"But obviously it is embarrassing the fact that the director of communications has been charged."

A senior Conservative MP said: "This will remind the public that there are issues about David Cameron's judgement in appointing Andy Coulson twice."

Coulson – who yesterday told reporters outside his home in Dulwich, south east London, that he would fight the allegations – was hired by Mr Cameron on the advice of George Osborne, who was then shadow Chancellor, less than six months after resigning from the News of the World after its royal editor, Clive Goodman, was jailed for phone-hacking.

The Tory leader explained at the time that he believed in giving people a "second chance". What he also valued was Coulson's experience of tabloid journalism and his judgement over issues important to working-class voters.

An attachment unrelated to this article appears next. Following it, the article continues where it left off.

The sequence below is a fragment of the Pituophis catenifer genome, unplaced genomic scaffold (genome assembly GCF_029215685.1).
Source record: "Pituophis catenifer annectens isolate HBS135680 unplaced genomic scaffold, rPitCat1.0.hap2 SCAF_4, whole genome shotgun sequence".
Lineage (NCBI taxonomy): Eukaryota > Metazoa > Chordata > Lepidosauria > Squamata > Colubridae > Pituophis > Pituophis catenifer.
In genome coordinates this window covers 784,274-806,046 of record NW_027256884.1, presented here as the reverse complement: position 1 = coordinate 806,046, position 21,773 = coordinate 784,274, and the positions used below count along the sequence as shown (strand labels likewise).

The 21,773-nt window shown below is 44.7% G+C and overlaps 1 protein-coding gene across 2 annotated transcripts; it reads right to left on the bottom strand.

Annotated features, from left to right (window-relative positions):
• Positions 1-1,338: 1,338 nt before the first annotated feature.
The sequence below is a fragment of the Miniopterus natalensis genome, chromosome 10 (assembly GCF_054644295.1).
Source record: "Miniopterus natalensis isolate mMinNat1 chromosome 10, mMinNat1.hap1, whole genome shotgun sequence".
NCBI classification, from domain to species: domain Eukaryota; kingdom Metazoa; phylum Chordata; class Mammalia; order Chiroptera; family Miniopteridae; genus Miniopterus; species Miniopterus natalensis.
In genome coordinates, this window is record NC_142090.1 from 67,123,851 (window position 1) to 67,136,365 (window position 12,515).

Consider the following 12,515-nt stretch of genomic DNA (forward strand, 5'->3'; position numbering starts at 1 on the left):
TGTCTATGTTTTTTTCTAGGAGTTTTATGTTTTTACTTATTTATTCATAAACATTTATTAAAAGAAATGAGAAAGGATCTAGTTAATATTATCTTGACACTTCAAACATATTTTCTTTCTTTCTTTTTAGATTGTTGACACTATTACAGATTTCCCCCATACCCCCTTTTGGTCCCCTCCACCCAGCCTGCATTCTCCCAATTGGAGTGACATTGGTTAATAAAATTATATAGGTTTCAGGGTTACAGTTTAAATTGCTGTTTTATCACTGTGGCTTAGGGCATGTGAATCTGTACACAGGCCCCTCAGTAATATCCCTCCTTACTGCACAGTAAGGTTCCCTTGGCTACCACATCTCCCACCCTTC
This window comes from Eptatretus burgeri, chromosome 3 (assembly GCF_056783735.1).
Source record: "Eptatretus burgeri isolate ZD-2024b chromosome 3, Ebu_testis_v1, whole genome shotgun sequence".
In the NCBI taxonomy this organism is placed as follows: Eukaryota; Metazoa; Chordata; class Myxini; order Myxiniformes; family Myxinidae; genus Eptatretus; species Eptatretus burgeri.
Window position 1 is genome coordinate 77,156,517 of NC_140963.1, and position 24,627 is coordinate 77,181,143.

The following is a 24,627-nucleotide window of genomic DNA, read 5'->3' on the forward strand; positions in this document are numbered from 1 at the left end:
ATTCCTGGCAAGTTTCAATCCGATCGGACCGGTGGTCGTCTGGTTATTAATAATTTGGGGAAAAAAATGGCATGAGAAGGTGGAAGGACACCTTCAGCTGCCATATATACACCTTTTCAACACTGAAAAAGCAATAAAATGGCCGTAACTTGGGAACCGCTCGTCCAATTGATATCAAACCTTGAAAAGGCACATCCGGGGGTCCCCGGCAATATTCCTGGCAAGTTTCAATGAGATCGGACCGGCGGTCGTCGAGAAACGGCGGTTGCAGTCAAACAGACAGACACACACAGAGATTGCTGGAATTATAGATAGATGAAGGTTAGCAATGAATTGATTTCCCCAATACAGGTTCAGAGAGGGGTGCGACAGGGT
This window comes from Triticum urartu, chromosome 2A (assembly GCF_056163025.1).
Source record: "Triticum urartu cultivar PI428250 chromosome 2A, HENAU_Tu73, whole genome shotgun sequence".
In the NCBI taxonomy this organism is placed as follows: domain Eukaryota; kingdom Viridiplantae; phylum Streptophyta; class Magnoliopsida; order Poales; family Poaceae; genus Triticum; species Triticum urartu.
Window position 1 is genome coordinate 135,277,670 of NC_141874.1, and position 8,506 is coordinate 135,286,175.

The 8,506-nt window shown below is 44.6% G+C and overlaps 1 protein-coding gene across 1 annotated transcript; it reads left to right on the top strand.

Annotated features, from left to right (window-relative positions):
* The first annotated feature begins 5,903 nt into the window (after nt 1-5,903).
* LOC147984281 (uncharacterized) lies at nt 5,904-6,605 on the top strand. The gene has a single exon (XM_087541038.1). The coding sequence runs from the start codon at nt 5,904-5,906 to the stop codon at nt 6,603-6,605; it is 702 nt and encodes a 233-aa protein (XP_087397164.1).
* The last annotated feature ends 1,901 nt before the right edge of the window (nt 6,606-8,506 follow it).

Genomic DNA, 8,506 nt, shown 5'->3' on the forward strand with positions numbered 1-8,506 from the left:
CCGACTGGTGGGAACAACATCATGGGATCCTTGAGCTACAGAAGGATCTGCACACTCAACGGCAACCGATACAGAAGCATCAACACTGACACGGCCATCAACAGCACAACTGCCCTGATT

Mr Cameron said later he had been assured by Coulson that he had no knowledge of phone-hacking, or involvement in it, and he believed him. The Camerons developed a friendship with Brooks, who lives close to his constituency home in Oxfordshire and was also part of the so-called "Chipping Norton set".

The Prime Minister was ridiculed after his text message exchanges with Brooks were read out at the Leveson inquiry. She said he signed texts "LOL", believing it meant "lots of love" rather than "laugh out loud".

Mr Cameron also was forced to admit that he rode a horse lent to Brooks by the Metropolitan Police.

Start your day with The Independent, sign up for daily news emails
Latest stories from i100
Have you tried new the Independent Digital Edition apps?

Day In a Page